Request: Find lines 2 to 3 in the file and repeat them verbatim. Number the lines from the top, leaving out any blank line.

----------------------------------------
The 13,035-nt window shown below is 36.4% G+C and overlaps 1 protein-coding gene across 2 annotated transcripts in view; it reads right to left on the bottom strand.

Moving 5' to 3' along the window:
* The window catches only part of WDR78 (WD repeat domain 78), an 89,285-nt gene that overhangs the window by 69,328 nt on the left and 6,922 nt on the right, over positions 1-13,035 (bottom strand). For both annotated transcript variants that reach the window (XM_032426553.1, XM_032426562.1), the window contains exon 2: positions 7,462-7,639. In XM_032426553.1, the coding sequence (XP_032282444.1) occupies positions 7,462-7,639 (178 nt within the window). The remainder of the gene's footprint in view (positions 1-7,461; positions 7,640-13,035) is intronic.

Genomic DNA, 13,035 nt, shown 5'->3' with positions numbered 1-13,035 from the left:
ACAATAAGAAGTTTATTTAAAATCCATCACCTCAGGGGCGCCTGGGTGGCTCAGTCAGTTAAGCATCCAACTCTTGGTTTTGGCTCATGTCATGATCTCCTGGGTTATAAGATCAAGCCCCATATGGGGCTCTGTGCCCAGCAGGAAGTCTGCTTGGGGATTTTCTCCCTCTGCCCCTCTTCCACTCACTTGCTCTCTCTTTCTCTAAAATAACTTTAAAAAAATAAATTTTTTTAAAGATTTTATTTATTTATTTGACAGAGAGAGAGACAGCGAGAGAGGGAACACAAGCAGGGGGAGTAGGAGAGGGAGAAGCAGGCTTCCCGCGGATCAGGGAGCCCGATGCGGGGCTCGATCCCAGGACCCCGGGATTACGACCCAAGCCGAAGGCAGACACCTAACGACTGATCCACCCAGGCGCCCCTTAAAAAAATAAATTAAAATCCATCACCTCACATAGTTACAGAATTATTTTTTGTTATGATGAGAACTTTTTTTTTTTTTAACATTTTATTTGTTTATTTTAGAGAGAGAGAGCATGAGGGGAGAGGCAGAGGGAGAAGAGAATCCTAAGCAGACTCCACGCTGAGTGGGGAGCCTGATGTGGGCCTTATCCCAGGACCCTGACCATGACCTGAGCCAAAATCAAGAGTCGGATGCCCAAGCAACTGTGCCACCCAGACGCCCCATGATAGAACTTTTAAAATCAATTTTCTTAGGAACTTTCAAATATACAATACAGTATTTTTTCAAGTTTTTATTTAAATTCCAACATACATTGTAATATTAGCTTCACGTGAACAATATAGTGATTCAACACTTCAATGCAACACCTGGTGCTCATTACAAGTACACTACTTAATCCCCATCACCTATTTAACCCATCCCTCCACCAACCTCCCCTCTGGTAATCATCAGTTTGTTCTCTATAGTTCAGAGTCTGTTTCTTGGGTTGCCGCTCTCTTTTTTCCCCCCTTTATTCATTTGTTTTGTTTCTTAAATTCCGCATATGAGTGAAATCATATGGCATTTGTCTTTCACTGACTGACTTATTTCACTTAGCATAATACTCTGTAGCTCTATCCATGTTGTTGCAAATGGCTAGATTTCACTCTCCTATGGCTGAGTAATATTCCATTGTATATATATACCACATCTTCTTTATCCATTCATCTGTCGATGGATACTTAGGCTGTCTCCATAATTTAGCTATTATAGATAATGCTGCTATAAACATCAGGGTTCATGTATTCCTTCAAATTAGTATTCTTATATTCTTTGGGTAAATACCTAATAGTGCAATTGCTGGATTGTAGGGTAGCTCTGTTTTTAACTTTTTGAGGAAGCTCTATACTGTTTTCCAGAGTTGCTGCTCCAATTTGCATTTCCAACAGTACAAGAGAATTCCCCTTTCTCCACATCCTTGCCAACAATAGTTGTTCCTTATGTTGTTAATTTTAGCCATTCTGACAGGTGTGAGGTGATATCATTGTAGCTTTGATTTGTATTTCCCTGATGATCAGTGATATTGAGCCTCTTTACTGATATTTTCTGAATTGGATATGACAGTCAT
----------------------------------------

Moving 5' to 3' along the window:
* The window catches only part of WDR78 (WD repeat domain 78), an 89,285-nt gene that overhangs the window by 69,328 nt on the left and 6,922 nt on the right, over positions 1-13,035 (bottom strand). For both annotated transcript variants that reach the window (XM_032426553.1, XM_032426562.1), the window contains exon 2: positions 7,462-7,639. In XM_032426553.1, the coding sequence (XP_032282444.1) occupies positions 7,462-7,639 (178 nt within the window). The remainder of the gene's footprint in view (positions 1-7,461; positions 7,640-13,035) is intronic.